Tony Yates

Dirty Rotten Scoundrels at Haddonfield Plays and Players

This Friday the 13th theatregoers got lucky. Haddonfield Plays and Players decided to present a witty take on some dirty rotten scoundrels. There may not be honor among thieves, but they sure displayed some pretty good acting, singing and dancing chops. I attended the opening night performance on July 13th.

Dirty Rotten Scoundrels told the story of aging con-man Lawrence Jameson (played by Chris Fitting). Accompanied by his assistant, police Inspector Andre Thibault (Kacper Miklus), he took on the guise of a fictitious prince. He travelled the Riviera swindling women. During one con he encountered Freddie Benson (Sidney (Syd) Manfred Maycock III). The latter aspired to a life of chicanery but struggled to get his start. He asked Jameson to teach him the art of the craft.

Initially reluctant, Jameson discovered that one of his marks, the gun toting Jolene Oakes, (Lauren Elisabeth) already arranged their wedding. Facing an exile to the prairies of Oklahoma Jameson reconsidered the novice’s offer. The two teamed up on a comical skit to dissuade her. Then the partnership deteriorated.

The two made a deal. Whoever could swindle the next wealthy woman they met for $50,000 could remain in the area. The loser would leave town. Enter the “soap girl”, Christine Colgate (Kristina Coia). As they utilized some creative hijinks to win the challenge, both men found themselves falling in love with her.

I’ll avoid giving away spoilers. I will note that the script contained outstanding use of foreshadowing. Author Jeffrey Lane and lyricist David Yazbek used it with great subtlety, but it all made sense at the story’s conclusion: and what a conclusion! The ending contained plot twists that rivaled the Saw movies finales.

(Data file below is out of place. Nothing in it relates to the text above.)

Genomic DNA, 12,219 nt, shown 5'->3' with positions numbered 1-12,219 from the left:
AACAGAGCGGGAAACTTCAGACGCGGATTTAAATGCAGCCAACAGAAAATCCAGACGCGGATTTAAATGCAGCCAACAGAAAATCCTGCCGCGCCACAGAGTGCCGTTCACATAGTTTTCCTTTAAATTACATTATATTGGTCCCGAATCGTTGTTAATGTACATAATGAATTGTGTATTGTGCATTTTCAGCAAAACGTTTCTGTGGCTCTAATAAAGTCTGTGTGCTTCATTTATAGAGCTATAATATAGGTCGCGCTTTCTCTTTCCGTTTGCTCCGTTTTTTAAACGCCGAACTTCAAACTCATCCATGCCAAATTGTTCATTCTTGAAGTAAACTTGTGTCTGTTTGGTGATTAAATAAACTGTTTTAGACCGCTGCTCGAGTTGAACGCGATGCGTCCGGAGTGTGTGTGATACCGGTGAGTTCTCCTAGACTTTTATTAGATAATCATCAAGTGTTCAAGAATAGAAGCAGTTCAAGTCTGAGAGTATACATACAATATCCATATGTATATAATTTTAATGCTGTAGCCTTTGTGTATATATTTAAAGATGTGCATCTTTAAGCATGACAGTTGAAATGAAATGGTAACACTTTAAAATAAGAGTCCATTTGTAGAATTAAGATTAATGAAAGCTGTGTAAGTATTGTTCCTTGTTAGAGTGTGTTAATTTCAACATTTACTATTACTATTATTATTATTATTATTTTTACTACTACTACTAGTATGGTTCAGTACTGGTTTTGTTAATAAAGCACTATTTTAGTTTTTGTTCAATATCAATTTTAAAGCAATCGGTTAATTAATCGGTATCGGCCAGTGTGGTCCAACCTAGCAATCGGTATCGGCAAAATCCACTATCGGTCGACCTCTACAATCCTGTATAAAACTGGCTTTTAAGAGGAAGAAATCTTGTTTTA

This show gets my Sienkiewicz Award. This honor comes from a line in Henryk Sienkiewicz’s Quo Vadis: “I wish it had been worse, because only then could I find the appropriate words to praise it.” Dirty Rotten Scoundrels (directed by Ryk Lewis) impressed me that much.

Chris Fitting cemented his reputation as the sharpest dressed man in South Jersey community theatre. There’s only performance I’ve seen where Mr. Fitting didn’t wear either a suit or a tuxedo. It’s refreshing that even in the modern era some people still find it appropriate to dress up for a night at the theatre.

The wardrobe aside Mr. Fitting’s style of performing puts him in a unique class. The aristocratic tone with the hint of a British accent suited his character brilliantly. He also displayed exceptional skill in adding an Austrian accent to it when his character played the doctor from Vienna.

Mr. Fitting executed some complex song and dance numbers flawlessly. I enjoyed his somber rendition of the ballad, “Love Sneaks In.” Through this tune he added an unexpected dimension to the con-man’s personality. He performed this adjustment in a believable manner.

Syd Maycock possesses a genius for comedy. His befuddled facial expressions while Ms. Koia sang “Nothing is Too Wonderful to Be True” were just as superb as her singing. He made it obvious he couldn’t believe the things she said. When she prodded him to continue the song, he stumbled over lyrics like he was hearing them for the first time.

When trying to deceive Ms. Coia’s character into giving him the money Mr. Maycock utilized a tender voice of his own. The way he exaggerated it made the inflection hysterical.